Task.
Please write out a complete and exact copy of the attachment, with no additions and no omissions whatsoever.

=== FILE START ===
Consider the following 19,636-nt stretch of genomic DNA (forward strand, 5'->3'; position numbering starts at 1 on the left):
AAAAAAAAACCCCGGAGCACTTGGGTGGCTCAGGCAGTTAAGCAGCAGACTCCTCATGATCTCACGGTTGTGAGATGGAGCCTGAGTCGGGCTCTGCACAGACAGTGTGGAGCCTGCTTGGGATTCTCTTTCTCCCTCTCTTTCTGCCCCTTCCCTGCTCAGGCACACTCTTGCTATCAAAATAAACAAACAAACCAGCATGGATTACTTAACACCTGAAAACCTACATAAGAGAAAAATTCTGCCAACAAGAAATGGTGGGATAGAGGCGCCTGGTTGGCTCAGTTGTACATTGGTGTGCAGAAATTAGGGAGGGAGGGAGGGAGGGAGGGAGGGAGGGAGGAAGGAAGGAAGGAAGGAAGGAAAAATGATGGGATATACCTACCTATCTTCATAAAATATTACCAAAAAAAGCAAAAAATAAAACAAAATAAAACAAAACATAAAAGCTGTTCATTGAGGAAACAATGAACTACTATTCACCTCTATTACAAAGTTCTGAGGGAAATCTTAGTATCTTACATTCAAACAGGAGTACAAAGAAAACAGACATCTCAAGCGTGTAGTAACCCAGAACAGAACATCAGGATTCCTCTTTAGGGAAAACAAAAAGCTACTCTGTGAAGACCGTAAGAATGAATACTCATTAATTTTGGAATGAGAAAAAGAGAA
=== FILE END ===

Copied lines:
Consider the following 19,636-nt stretch of genomic DNA (forward strand, 5'->3'; position numbering starts at 1 on the left):
AAAAAAAAACCCCGGAGCACTTGGGTGGCTCAGGCAGTTAAGCAGCAGACTCCTCATGATCTCACGGTTGTGAGATGGAGCCTGAGTCGGGCTCTGCACAGACAGTGTGGAGCCTGCTTGGGATTCTCTTTCTCCCTCTCTTTCTGCCCCTTCCCTGCTCAGGCACACTCTTGCTATCAAAATAAACAAACAAACCAGCATGGATTACTTAACACCTGAAAACCTACATAAGAGAAAAATTCTGCCAACAAGAAATGGTGGGATAGAGGCGCCTGGTTGGCTCAGTTGTACATTGGTGTGCAGAAATTAGGGAGGGAGGGAGGGAGGGAGGGAGGGAGGGAGGAAGGAAGGAAGGAAGGAAGGAAAAATGATGGGATATACCTACCTATCTTCATAAAATATTACCAAAAAAAGCAAAAAATAAAACAAAATAAAACAAAACATAAAAGCTGTTCATTGAGGAAACAATGAACTACTATTCACCTCTATTACAAAGTTCTGAGGGAAATCTTAGTATCTTACATTCAAACAGGAGTACAAAGAAAACAGACATCTCAAGCGTGTAGTAACCCAGAACAGAACATCAGGATTCCTCTTTAGGGAAAACAAAAAGCTACTCTGTGAAGACCGTAAGAATGAATACTCATTAATTTTGGAATGAGAAAAAGAGAA